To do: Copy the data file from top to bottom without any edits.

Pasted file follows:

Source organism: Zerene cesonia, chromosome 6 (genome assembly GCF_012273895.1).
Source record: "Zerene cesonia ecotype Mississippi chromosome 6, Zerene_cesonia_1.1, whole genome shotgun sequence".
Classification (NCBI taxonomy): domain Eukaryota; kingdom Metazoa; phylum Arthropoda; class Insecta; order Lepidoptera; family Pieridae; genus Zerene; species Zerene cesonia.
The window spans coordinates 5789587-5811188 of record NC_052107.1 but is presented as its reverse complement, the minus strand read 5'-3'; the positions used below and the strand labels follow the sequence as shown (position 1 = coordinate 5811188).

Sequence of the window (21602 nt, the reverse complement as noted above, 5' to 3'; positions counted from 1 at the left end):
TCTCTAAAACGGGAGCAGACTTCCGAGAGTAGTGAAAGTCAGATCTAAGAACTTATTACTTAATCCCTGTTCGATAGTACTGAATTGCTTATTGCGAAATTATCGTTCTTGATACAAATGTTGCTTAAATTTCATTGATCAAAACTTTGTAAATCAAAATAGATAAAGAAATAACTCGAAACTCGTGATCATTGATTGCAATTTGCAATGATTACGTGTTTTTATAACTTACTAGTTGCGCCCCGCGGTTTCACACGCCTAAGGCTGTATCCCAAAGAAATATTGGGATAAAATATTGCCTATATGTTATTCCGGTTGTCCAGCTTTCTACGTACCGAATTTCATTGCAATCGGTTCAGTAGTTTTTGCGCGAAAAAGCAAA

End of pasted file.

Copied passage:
Source organism: Zerene cesonia, chromosome 6 (genome assembly GCF_012273895.1).
Source record: "Zerene cesonia ecotype Mississippi chromosome 6, Zerene_cesonia_1.1, whole genome shotgun sequence".
Classification (NCBI taxonomy): domain Eukaryota; kingdom Metazoa; phylum Arthropoda; class Insecta; order Lepidoptera; family Pieridae; genus Zerene; species Zerene cesonia.
The window spans coordinates 5789587-5811188 of record NC_052107.1 but is presented as its reverse complement, the minus strand read 5'-3'; the positions used below and the strand labels follow the sequence as shown (position 1 = coordinate 5811188).

Sequence of the window (21602 nt, the reverse complement as noted above, 5' to 3'; positions counted from 1 at the left end):
TCTCTAAAACGGGAGCAGACTTCCGAGAGTAGTGAAAGTCAGATCTAAGAACTTATTACTTAATCCCTGTTCGATAGTACTGAATTGCTTATTGCGAAATTATCGTTCTTGATACAAATGTTGCTTAAATTTCATTGATCAAAACTTTGTAAATCAAAATAGATAAAGAAATAACTCGAAACTCGTGATCATTGATTGCAATTTGCAATGATTACGTGTTTTTATAACTTACTAGTTGCGCCCCGCGGTTTCACACGCCTAAGGCTGTATCCCAAAGAAATATTGGGATAAAATATTGCCTATATGTTATTCCGGTTGTCCAGCTTTCTACGTACCGAATTTCATTGCAATCGGTTCAGTAGTTTTTGCGCGAAAAAGCAAA